Palo Verde Nuclear Plant Taking Fresh Look at Earthquake Hazard in NRC Review
The U.S. Nuclear Regulatory Commission wants to know by next March how well the Palo Verde Nuclear Generating Station can withstand the shock of earthquakes.
In 2012, the Nuclear Regulatory Commission ordered Palo Verde and all other U.S. nuclear plants to re-evaluate their seismic risk following the Fukushima disaster. (The risk to some plants was already being reviewed before the 2011 disaster.)
The large plant west of Phoenix sits on one of the most geologically stable land masses in the country, but a new look at the hazard potential "makes sense" in light of Fukushima, says NRC spokesman Scott Burnell.
"Palo Verde is taking into account the most up-to-date info available," Burnell tells New Times. "There is a defined process they're going to follow to determine where the earthquake sources are, how those sources would transmit energy to the Palo Verde site, and how the specific geology the reactors sit on could transmit energy directly to the buildings."
The new risk assessment for Palo Verde and two other nuclear plants in the West is due March 15. It will be similar to the updates handed to the NRC two months ago by 59 plants located in the central and eastern United States. On Friday, the NRC said that 21 of those plants will need to turn in an "expedited" review by December to make sure they could safely shut down operations after a large earthquake, and then submit a more-detailed risk analysis, with deadlines in 2017 and 2019.
Palo Verde is part of a group of 23 other plants that will turn in their updated hazard assessment over the coming months, although it's one of three plants that has received extra time due to the "complicated" geology of the Western United States, Burnell says.
Nuclear officials will compare the "new hazard with what was considered when the plants were built," he says. "If the new hazard is larger . . . Palo Verde would have to do some detailed risk analysis."
The Phoenix metro area rarely experiences a quake. No records exist indicating that any Arizonan has ever been killed by one, although several hundred "microquakes" occur each year in the state. An earthquake in Mexico caused a few rock slides in Arizona back in 1887.
But the situation reminds of a line we heard earlier this year about asteroid impacts: Low risk, high consequence.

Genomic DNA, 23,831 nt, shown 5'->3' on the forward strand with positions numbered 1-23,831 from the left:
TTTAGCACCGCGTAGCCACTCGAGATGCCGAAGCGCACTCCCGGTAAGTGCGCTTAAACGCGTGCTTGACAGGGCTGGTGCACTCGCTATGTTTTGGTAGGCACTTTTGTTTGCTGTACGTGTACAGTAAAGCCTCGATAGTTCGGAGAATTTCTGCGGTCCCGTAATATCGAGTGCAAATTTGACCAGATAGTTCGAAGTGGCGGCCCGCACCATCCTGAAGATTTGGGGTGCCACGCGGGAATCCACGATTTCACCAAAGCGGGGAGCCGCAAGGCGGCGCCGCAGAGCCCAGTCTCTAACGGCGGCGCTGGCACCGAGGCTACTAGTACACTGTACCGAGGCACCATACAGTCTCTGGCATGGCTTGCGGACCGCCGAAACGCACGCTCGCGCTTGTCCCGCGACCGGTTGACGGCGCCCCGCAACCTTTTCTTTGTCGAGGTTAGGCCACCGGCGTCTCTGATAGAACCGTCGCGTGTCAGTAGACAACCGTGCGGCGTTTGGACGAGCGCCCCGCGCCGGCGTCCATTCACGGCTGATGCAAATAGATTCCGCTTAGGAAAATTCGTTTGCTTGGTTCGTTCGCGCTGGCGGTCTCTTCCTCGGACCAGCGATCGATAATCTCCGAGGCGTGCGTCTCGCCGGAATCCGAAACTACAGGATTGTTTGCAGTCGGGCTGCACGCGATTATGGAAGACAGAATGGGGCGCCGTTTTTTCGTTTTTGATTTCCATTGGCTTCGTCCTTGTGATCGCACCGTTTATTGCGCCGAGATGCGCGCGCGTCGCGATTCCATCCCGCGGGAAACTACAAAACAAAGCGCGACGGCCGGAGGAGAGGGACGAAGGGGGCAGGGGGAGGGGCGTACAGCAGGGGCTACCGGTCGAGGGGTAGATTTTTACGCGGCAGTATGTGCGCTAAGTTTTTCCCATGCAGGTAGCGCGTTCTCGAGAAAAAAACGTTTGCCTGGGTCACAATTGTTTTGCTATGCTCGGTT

The 2011 tsunami-caused Fukushima reactor disaster caused the permanent evacuation of tens of thousands of people from the surrounding area. Its radiation pollution continues to taint the Pacific Ocean.
Tsunamis are not a problem for Palo Verde, and earthquakes may or may not hurt the plant. But the radiation released by an extreme malfunction of the plant, which is one of the world's largest and provides about one-third of Arizona's electricity, would affect half the state, according to a dissertation by an Arizona State University graduate student touted in an ASU news article last week.
If Palo Verde had a meltdown, a radioactive plume could float into Phoenix within five hours, depending on wind conditions, according to research conducted by Dean Kyne, who graduates this May with a doctorate in environmental social science from the School of Human Evolution and Social Change.
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Burnell hadn't heard about Kyne's research, but he pointed to a February 2012 NRC news release about a study of two U.S. nuclear plants -- one in Pennsylvania, the other in Virginia -- that suggested nuclear accidents at the plants would likely cause minimal damage to people and the environment.
Back to the Palo Verde earthquake risk: Officials with Arizona Public Service, which oversees operations at the nuclear plant, tell us this is a well-studied issue. APS and Palo Verde maintain a "seismic team" of experts to evaluate the area's geology and possible impact on the plant.
The review due to the NRC in March of next year is about two-thirds complete, says Jim McDonald, APS spokesman.
"Current analyses continue to confirm that the plant is designed to withstand the greatest level of ground motion or shaking that experts reasonably believe could be generated by faults in the region," he says, reading from a prepared statement.
Still unknown: How the plant might withstand a tsunami of human errors.
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